Three things we learned from Everton - Tottenham
Harry Kane scored twice but limped off the pitch with a stoppage-time ankle injury as Tottenham Hotspur drew Everton 2-2 at Goodison Park on Friday.
His injury will alarm Spurs fans given both their uncertain top four and top seven statuses, plus a League Cup Final ahead with Man City.
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Neither team will be happy with the point, as Spurs move onto 50 points and will finish the weekend at least five points back of fourth place while Everton holds 49 points and needs one more point but has one more match to play.
Both teams led in the contest as Gylfi Sigurdsson both equalized and put Everton ahead in the contest.
Three things we learned from Everton - Tottenham
1. Kane is Tottenham, ankle is worrying: Should Harry Kane leave Tottenham Hotspur this summer because the club fails to make the Champions League, the absence from Europe’s top tournament will not have anything to do with the forward. Kane scored two and could’ve had a third, the first a classy settle and side volley and the second a clinical reaction to unlucky defending from Everton.
Opta shared a wild statistic after Kane completed his brace, Tweeting that Kane, “has been directly involved in 62 goals in 62 appearances in all competitions for Spurs under Jose Mourinho (45 goals, 17 assists) - no Premier League player has more goal involvements in this period (since 23/11/2019).”
So all of that, plus the stat below in Man of the Match (spoiler alert) make his stoppage-time injury all the more concerning. Kane’s ankles have been the only thing holding him back in his career, and any absence will hit Spurs’ season goals hard.
2. Both sides eagerly respond to set backs, but sloppiness stops goal fest: Spurs were up 1-0 for all of four minutes when Sigurdsson converted a James Rodriguez-won penalty to level the score, and Tottenham returned the show of resilience when Kane nabbed his second within six minutes of the Icelandic veteran’s second. As teams wear down with injuries and the sloppiness that comes with so many fixtures in a congested period of time, there’s no question that Jose Mourinho and Carlo Ancelotti had the guys motivated to win. They just couldn’t perform at the right level. This was a four-goal game that could’ve had seven or eight on the board).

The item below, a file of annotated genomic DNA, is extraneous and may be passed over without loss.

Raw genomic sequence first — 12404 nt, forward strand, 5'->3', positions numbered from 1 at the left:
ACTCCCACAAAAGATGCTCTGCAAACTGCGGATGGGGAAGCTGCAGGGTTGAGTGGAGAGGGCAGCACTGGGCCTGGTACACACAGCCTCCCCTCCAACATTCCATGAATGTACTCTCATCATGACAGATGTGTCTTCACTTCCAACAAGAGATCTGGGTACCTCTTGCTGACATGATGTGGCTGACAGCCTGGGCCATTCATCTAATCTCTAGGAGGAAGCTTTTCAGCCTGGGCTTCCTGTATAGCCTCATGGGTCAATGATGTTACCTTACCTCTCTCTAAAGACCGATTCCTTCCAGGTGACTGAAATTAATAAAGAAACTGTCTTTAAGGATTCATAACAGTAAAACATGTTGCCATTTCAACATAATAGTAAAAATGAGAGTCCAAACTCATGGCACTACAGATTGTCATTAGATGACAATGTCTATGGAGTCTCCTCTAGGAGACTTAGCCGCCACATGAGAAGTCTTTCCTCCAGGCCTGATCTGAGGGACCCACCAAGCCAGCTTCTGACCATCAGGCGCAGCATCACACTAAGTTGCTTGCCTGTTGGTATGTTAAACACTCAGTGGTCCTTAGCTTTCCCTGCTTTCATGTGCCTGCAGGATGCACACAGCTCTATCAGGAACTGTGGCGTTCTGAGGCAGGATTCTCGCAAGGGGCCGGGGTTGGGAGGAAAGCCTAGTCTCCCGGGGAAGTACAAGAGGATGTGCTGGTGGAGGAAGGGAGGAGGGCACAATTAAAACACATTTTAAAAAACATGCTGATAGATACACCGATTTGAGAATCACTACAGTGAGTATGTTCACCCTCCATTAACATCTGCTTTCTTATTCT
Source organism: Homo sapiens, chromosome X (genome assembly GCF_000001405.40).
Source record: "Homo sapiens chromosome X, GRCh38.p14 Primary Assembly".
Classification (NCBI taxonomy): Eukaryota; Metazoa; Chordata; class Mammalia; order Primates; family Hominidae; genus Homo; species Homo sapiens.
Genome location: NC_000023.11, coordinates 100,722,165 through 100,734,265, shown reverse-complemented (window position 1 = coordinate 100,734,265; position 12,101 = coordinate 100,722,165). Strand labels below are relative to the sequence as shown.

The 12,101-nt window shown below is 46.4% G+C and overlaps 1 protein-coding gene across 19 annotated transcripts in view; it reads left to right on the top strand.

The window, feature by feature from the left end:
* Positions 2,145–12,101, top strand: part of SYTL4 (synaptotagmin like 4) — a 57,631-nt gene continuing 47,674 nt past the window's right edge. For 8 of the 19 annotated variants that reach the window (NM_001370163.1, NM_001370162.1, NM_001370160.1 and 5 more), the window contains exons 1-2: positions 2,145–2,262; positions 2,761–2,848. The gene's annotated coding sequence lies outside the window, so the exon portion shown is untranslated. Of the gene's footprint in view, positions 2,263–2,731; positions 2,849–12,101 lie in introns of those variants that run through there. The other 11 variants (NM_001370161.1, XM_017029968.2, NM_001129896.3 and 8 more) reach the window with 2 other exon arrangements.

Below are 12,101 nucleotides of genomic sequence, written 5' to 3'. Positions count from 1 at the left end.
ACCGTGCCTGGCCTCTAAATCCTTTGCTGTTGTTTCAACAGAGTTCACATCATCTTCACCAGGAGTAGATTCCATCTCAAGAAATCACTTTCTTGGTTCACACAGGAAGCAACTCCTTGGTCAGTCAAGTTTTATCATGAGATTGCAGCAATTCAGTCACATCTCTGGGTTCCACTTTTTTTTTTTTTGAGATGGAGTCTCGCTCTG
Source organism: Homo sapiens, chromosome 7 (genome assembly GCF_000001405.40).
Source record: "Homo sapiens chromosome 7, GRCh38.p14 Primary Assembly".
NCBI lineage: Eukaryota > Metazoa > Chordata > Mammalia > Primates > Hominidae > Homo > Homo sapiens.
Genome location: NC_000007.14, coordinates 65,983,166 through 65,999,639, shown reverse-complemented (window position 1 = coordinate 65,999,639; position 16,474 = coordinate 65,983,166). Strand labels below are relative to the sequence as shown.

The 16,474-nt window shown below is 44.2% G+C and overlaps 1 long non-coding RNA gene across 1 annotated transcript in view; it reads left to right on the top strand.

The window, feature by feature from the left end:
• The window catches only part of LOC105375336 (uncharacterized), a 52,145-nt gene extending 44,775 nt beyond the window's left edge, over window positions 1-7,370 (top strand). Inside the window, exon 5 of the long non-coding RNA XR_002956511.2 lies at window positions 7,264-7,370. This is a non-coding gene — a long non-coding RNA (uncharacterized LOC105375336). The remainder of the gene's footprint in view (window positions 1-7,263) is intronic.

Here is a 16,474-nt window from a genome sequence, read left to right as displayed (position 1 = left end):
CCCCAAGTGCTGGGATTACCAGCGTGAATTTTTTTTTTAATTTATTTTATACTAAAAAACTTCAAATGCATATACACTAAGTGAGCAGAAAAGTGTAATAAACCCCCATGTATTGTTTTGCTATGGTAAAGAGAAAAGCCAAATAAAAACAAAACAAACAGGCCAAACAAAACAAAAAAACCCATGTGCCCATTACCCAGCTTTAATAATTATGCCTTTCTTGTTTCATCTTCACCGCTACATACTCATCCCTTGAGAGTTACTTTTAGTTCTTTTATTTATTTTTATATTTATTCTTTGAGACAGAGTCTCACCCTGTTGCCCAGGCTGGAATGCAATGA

3. Sigurdsson makes some history: He feels like a player who’s both been around longer than his 31 years and scored more goals than the 67 he’s bagged in the Premier League, and Sigurdsson’s stone-cold penalty conversion was raised by his exceptional second goal. The Icelandic star, raced into the heart of the box and opened up his hips to spin a first-touch shot inside the post in a manner that belied the difficulty of the task at hand. His 24th and 25th PL goals for Everton put him in solid company amongst midfielders, as he’s bagged 25 or more goals and 15 or more assists for both Everton and Swansea (25+16 for the Toffees and 34+30 for Swans).
Man of the Match: Harry Kane
The English star’s incredible season is finally on pace for the Golden Boot after Kane bagged his 20th and 21st PL goals of the season to join 13 assists in leading both categories among Premier League players. Only Newcastle’s Andy Cole (1993-94) has achieved that feat.
Everton - Tottenham recap
Heung-min Son overcooked an early free kick from the right and that was more than a good indicator of what we’d see in the first 20 minutes between these two.
Some cutting edge arrived in the 22nd minute when Richarlison was slipped into shooting position by James Rodriguez, curling a shot that Hugo Lloris got low to slap away from danger.
Tottenham made it 1-0 when an attempted cross was nodded by Michael Keane onto the path of Kane, who is Harry Kane and rarely misses open look from just outside the six.
Everton got a chance to level the score when a Real connection saw Sergio Reguilon barge into James, leading to Sigurdsson’s penalty kick.
Lloris was back in the save column when James used Joe Rodon as a screen to lash a low shot on goal.
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Kane played Son inside the box in the 52nd minute, but the South Korean who could only shoot into Jordan Pickford after the keeper closed down.
Tanguy Ndombele took a pass from Kane after the striker bulled his way out of a jam. The Frenchman’s shot took a wicked turn and looped over the cross bar.
Richarlison had the ball in the goal near the hour mark but the assistant referee’s flag denied Everton its first lead of the match.
Everton took the lead soon after, though, as Sigurdsson opened his hips to score a sensational first touch goal after substitute Seamus Coleman spring a foray into the final third and terrific cross.
Hugo Lloris made some wonderful saves on the day but would’ve been unable to do anything when Richarlison blazed an 85th-minute rebound of an excellent stop over the bar.